For Better Student Writing, Reading Comprehension And Thinking: Teach Conjunctions
And, but, when, although and because are some of the most common conjunctions. We hear and read them all the time, yet many students don’t use conjunctions in their writing, sticking instead to only the simplest of sentence forms and producing essays full of short, vapid, disconnected thoughts.
Conjunctions join words or groups of words to express more complex thoughts. Without conjunctions, writers can only create very simple sentences.
Adults may be surprised to learn that many students need to be taught what each conjunction means and how to use it.
But conjunctions are harder than they look. Different conjunctions set up different logical sentence structures, and kids don’t always figure this out on their own.
When students understand conjunctions and can use them appropriately, they not only write more interesting sentences, they also think more logically and have an easier time understanding what they read.
When I asked some of my students to write a sentence including the word “and,” they often wrote “sentences” like this:
Lisa went swimming, and her father drove the car too fast.
This doesn’t work, because a valid sentence contains one complete thought, not two unrelated thoughts. Kids may not realize that they can’t use and like glue to stick any two random simple sentences together!
Lisa went swimming in the polluted lake and came down with a serious illness.
This is a valid sentence because it contains one thought; the words after and provide further information that extends the thought.
Whereas and is used to elaborate on a thought, the conjunction but requires writers to build a sentence in which the two parts contrast while still being related. But is harder for students to master than is and.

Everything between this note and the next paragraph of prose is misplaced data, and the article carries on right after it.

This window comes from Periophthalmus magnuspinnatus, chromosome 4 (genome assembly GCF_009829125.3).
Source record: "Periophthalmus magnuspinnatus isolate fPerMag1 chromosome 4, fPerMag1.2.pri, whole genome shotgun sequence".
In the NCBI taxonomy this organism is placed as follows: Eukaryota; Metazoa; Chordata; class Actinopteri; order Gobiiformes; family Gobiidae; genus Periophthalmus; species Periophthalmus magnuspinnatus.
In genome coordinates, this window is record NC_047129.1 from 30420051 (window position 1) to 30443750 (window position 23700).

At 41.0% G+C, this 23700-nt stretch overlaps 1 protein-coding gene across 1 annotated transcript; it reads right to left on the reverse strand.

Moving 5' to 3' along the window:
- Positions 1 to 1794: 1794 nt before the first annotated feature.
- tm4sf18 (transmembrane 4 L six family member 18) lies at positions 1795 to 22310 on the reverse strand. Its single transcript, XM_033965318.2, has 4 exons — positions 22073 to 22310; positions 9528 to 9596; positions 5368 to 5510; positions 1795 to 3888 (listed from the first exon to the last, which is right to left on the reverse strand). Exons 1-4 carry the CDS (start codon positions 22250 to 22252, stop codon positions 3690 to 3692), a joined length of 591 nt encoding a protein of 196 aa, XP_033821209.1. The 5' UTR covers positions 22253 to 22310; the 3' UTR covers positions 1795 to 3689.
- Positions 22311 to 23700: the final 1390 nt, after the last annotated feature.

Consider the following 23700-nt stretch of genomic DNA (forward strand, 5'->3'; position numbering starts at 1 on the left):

Lisa went swimming in the polluted lake, but she came down with a serious illness.
This doesn’t make sense because but sets the reader up for a discordance of some kind, but there’s no mismatch between swimming in polluted water and getting sick.
Lisa went swimming in the polluted lake, but she didn’t come down with a serious illness.
Although Lisa went swimming in the polluted lake, she didn’t come down with a serious illness.
Lisa went swimming in the polluted lake, yet she didn’t come down with a serious illness.
These sentences work because but, although and yet are all contrast words, and there is a contrast between Lisa’s risky behavior and the fact that she didn’t get sick.
Picky stuff, right? To build anything but the simplest sentence, writers need to be very thoughtful about their logic, which is why so many students stick to writing those vague, telegram-like sentences.
Happily, I’ve found that students’ sentences improve quickly when I give students specific lessons and practice with conjunctions.
You can read all about the connection between writing, reading comprehension and logic in this inspiring article from The Atlantic Monthly, The Writing Revolution.
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Photo by RobertG NL
Cousins, L. (2016). For Better Student Writing, Reading Comprehension And Thinking: Teach Conjunctions. Psych Central. Retrieved on June 22, 2017, from https://blogs.psychcentral.com/always-learning/2016/08/for-better-student-writing-reading-comprehension-and-thinking-teach-conjunctions/